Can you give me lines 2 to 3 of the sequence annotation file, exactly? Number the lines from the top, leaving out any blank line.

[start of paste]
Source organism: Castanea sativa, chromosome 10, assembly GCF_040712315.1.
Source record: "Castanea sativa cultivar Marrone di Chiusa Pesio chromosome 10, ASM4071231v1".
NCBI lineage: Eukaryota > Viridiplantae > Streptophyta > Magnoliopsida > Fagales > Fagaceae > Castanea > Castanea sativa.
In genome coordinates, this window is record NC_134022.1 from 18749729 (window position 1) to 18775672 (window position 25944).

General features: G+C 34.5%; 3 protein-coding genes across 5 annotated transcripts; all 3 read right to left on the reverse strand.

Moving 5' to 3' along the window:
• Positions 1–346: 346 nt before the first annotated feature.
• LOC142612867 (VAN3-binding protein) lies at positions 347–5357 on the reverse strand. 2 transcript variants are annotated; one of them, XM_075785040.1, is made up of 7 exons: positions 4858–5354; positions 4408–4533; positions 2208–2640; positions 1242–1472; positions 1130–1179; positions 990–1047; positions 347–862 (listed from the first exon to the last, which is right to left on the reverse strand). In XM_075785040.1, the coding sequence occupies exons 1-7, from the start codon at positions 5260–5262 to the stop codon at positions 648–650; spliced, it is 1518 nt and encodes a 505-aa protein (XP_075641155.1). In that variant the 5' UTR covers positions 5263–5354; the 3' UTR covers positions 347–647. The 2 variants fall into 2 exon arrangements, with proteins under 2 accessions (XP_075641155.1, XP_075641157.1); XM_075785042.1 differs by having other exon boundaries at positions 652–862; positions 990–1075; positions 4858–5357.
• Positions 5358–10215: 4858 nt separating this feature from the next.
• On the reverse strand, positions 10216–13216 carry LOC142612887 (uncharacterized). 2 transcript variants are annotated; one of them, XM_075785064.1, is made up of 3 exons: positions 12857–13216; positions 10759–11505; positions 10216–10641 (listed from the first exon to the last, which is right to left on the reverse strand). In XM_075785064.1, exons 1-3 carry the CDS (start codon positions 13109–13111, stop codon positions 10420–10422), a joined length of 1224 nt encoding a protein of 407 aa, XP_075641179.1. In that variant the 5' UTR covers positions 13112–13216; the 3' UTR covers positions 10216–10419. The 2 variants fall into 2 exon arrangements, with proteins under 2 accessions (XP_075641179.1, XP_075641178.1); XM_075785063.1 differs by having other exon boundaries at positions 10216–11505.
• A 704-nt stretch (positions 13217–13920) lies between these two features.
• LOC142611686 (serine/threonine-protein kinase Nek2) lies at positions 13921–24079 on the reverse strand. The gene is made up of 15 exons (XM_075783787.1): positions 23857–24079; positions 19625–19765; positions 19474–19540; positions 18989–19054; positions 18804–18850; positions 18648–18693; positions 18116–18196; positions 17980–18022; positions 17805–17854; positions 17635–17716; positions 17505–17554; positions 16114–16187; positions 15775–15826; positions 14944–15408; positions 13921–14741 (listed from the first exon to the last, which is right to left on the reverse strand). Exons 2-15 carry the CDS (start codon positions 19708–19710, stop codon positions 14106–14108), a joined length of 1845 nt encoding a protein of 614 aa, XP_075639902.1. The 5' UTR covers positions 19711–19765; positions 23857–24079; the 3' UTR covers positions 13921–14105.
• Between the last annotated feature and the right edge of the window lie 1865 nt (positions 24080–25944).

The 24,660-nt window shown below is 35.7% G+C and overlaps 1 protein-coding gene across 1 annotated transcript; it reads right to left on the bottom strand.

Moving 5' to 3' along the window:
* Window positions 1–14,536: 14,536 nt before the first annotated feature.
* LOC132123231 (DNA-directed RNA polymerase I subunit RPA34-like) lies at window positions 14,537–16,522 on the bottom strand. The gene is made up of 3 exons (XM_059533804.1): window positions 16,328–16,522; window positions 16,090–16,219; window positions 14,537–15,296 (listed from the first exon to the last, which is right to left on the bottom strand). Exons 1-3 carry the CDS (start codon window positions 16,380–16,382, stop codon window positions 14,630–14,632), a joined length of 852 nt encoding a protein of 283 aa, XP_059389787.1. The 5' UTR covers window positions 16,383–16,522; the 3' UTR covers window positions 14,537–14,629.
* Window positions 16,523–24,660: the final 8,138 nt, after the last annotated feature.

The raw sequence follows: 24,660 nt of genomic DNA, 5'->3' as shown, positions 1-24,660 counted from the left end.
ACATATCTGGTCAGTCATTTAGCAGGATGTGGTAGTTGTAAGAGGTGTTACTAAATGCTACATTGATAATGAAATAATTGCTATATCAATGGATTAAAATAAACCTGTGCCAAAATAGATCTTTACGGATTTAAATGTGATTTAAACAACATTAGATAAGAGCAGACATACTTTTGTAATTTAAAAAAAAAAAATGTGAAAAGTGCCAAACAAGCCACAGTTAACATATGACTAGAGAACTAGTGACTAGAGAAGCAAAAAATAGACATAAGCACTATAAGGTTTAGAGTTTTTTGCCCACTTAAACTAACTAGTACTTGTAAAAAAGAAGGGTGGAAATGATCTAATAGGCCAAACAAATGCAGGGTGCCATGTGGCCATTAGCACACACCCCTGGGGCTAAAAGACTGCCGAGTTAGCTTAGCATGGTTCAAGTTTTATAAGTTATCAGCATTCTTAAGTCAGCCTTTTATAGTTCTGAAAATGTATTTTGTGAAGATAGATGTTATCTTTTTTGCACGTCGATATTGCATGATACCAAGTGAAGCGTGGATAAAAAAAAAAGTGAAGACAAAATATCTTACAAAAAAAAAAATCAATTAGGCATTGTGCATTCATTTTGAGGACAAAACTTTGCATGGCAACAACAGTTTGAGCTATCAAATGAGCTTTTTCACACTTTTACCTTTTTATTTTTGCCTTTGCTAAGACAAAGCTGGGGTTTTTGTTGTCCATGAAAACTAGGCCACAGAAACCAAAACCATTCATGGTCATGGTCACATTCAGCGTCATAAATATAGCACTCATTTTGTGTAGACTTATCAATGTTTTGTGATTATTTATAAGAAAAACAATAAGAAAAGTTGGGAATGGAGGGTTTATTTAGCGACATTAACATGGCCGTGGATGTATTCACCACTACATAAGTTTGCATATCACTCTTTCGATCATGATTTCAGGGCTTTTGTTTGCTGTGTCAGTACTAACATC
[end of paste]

Source record: "Castanea sativa cultivar Marrone di Chiusa Pesio chromosome 10, ASM4071231v1".
NCBI lineage: Eukaryota > Viridiplantae > Streptophyta > Magnoliopsida > Fagales > Fagaceae > Castanea > Castanea sativa.